Why Auto Makers Are Building New Factories in Mexico, not the U.S. 10 jobs robots already do better than you. The Machines Are Coming. Machines aren’t used because they perform some tasks that much better than humans, but because, in many cases, they do a “good enough” job while also being cheaper, more predictable and easier to control than quirky, pesky humans.
Shinola has perfect timing in Detroit. By Kai Ryssdal January 21, 2016 | 3:48 PM There's a new term out there to describe a recent manufacturing movement in America - "Make-tailers.
" It's a category of "embedded-in-the-community" companies that produce small-batch, high-quality artisan products. To Do List. If Labor Dies, What's Next? Imagine America without unions.
This shouldn’t be hard. In much of America unions have already disappeared. In the rest of America they’re battling for their lives. Unions have been declining for decades. In the early 1950s, one out of three American workers belonged to them, four out of ten in the private sector. Related Content What Does Labor Need to Do to Survive? Harold Meyerson talks to four movement leaders about the future of unions in America. A Brief History of American Labor Spotlight: America without Unions Harold Meyerson on the decline of America's labor unions—and what the future of workers' rights looks like without them.
With Unions Disappearing, What’s the Future of the Worker Voice? Above, watch the full conversation, moderated by Harold Meyerson.
Labor union membership and strength is in a free fall. From 1954 to 2014, union membership fell from 34.8 percent of wage and salary workers to 11.1 percent. Half of the states have adopted “right to work” laws. And last year, the US Supreme Court ruled against a home care worker union in Harris v. Ford adding plants, jobs in Mexico. Susana Gonzalez | Bloomberg | Getty Images A file photo showing the assembly line at the Ford Motor Co. plant in Cuautitlan Izcalli, Mexico.
"When I am president, we will strongly enforce trade rules against unfair foreign subsidies, and impose countervailing duties to prevent egregious instances of outsourcing. " Trump went on to call for renegotiating NAFTA "to create a fair deal for American workers. " We saved the automakers. How come that didn’t save Detroit? It's common for headline-writers to refer to the Big Three automakers — Ford, Chrysler, and GM — as "Detroit.
" The rise and fall of Detroit: A timeline. Sign Up for Our free email newsletters On Thursday, Detroit made history — and not in a good way.
The heart of the U.S. auto industry and home to the Detroit Tigers, Eminem and the White Stripes, Motown, and (maybe) Jimmy Hoffa's body became the largest city ever to file for bankruptcy. In many ways, this financial crisis is 60 years in the making. As the Motor City faces an uncertain future, here's a look back at some key dates in the long, storied past of one of America's great cities: July 24, 1701Antoine de La Mothe Cadillac establishes a French settlement, Fort Ponchartrain du Détroit (the strait), along with 100 French soldiers and an equal number of Algonquins. 1760Britain wins the city from the French. Crain's Detroit Business : Subscription Center. Photo by St.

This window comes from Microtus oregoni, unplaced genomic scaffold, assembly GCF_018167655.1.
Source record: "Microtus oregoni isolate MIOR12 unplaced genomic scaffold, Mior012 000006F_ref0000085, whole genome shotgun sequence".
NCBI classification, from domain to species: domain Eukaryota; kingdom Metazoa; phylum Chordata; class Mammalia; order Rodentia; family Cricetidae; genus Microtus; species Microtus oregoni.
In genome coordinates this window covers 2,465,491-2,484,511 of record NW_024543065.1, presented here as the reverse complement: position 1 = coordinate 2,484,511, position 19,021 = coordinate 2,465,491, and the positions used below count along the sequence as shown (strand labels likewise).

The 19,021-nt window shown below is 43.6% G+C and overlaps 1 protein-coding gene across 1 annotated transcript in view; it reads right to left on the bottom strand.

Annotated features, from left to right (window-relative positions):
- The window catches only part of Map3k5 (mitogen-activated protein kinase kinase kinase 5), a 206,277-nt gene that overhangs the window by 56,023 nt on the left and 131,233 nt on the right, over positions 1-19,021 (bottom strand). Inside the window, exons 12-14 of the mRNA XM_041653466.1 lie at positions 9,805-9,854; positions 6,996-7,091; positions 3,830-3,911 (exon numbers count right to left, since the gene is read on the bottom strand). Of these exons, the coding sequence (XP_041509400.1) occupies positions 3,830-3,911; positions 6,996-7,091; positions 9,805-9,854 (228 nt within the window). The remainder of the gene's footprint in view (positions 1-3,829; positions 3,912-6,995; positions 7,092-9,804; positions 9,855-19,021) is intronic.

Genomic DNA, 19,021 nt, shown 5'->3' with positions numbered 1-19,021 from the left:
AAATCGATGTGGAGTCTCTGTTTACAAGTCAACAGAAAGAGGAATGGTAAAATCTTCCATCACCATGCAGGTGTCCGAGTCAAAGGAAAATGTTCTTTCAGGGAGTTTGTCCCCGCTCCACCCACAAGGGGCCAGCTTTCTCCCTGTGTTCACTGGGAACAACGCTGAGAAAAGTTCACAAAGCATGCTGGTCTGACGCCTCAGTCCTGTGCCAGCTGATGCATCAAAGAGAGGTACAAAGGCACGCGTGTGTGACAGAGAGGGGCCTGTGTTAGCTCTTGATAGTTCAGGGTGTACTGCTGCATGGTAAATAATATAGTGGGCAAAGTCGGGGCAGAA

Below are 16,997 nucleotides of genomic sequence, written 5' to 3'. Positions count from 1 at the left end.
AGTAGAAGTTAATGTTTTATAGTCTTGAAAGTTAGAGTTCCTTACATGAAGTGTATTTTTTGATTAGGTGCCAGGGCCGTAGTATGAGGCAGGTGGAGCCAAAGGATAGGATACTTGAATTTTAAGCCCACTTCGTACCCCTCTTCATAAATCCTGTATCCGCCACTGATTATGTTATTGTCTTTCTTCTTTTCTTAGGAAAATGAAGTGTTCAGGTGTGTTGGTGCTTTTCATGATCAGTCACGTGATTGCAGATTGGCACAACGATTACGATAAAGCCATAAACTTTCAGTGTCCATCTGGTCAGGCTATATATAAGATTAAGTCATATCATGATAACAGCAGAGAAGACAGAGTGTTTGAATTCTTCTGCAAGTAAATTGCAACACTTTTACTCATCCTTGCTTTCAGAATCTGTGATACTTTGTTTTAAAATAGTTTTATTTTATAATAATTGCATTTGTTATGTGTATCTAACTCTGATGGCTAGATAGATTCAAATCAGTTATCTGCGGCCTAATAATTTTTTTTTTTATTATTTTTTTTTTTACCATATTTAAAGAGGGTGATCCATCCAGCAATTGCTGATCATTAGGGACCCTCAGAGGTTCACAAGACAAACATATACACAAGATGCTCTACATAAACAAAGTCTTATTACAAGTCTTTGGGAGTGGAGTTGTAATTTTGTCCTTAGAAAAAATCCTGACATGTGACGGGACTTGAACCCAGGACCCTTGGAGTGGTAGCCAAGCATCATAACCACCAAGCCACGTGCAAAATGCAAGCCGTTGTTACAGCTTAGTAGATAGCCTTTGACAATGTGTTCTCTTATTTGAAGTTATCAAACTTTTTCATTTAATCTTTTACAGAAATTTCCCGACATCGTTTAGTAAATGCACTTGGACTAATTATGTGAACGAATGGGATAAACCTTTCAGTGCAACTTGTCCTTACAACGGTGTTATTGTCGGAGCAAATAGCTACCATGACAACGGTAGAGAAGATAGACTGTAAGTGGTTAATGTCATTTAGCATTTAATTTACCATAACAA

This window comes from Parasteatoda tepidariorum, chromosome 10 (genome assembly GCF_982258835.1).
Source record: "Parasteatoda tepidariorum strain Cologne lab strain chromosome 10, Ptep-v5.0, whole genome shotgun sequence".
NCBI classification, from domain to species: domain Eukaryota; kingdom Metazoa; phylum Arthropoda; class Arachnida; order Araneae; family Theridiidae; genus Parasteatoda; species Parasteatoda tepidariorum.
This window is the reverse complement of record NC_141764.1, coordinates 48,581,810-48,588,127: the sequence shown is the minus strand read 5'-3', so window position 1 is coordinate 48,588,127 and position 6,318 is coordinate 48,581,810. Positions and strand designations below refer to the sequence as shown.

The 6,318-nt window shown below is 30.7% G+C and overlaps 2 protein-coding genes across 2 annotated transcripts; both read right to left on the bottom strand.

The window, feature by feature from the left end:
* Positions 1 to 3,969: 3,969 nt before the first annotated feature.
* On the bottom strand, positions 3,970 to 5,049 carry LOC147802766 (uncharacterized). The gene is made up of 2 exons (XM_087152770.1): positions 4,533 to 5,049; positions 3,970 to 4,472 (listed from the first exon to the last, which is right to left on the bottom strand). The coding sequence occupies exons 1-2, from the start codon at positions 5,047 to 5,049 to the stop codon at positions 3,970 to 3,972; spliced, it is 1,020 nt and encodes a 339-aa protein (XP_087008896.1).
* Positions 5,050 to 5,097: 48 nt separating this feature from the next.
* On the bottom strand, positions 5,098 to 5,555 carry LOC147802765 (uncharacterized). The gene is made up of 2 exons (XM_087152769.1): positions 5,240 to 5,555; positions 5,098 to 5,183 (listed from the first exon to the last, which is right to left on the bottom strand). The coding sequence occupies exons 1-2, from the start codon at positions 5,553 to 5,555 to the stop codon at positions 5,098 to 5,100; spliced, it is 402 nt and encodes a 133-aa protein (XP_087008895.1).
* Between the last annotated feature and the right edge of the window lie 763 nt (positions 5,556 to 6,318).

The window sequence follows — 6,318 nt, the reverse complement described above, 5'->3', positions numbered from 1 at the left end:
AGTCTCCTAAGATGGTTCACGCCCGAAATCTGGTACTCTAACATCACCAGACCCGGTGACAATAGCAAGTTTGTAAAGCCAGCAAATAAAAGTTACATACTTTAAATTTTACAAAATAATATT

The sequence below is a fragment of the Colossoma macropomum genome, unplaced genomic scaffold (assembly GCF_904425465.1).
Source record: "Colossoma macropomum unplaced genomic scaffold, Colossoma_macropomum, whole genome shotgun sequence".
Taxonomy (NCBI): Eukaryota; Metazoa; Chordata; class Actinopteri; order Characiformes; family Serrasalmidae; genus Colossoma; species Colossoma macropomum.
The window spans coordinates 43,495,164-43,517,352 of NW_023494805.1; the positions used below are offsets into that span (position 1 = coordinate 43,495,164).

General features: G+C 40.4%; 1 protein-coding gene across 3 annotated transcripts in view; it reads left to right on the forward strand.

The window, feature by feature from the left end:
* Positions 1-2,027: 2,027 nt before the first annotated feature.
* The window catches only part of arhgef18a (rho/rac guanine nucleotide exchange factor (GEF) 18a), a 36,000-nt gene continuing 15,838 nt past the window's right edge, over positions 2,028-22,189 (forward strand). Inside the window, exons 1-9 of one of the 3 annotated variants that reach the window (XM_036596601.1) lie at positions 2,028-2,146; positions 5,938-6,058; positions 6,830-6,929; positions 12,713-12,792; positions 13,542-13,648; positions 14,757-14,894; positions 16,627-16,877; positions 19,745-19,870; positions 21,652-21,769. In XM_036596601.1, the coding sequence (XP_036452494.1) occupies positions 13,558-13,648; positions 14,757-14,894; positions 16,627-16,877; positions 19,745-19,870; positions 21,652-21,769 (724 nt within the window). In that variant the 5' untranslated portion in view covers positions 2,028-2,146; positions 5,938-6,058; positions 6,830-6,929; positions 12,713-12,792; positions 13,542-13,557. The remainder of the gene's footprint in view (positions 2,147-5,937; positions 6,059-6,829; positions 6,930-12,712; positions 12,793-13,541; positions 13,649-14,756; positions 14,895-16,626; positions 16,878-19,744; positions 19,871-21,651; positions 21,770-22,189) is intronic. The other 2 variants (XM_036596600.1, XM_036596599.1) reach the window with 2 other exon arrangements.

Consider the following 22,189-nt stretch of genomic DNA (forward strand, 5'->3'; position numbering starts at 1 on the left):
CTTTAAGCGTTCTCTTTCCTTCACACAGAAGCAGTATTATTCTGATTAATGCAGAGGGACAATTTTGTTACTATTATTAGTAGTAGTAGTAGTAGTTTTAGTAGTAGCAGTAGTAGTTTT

John Providence Hospital Most of the certified registered nurse anesthetists at St. John Providence Hospital and Medical Center in Southfield and St. John Providence Park Hospital in Novi (pictured) lost their jobs Dec. 31, caught in a push by area hospitals to reduce costs by outsourcing. Whites moving into Detroit, blacks moving out as city shrinks overall - Crain's Detroit Business. White people are moving back to Detroit, the American city that came to epitomize white flight, even as black people continue to leave for the suburbs and the city's overall population shrinks.
Detroit is the latest major city to see an influx of whites who may not find the suburbs as alluring as their parents and grandparents did in the last half of the 20th century. Unlike New York, San Francisco and many other cities that have seen the demographic shift, though, it's cheap housing and incentive programs that are partly fueling the regrowth of the Motor City's white population. Anesthetist job fight reflects health outsourcing trend. Almost 70 Metro Detroit nurse anesthetists are set to be out of work Friday due in part to a nationwide trend in which hospitals are increasingly contracting out to private firms entire departments to trim costs.
Sixty-eight certified registered nurse anesthetists at St. John Providence Health System hospitals in Southfield and Novi expect to be out of a job because they didn’t agree by a 11 p.m. How Detroit Went Bottom-Up. In the spring of 2005, David Stockman at last reaped the reward of the monopolist. Stockman, who once served as Ronald Reagan's budget director, spent two decades on Wall Street preparing for this moment. After stints at Salomon Brothers and the Blackstone Group, Stockman in 1999 set up his own private investment fund, Heartland Industrial Partners. He then used Heartland to shape a set of companies -- mainly in the automotive sector -- each dedicated to dominating a particular group of production activities.
How Detroit, the Motor City, turned into a ghost town. Try telling Brother Jerry Smith that the recession in America has ended. As scores of people queued up last week at the soup kitchen which the Capuchin friar helps run in Detroit, the celebrations on Wall Street in New York seemed from another world.
The hungry and needy come from miles around to get a free healthy meal. Though the East Detroit neighbourhood the soup kitchen serves has had it tough for decades, the recession has seen almost any hope for anyone getting a job evaporate. Neither is there any sign that jobs might come back soon.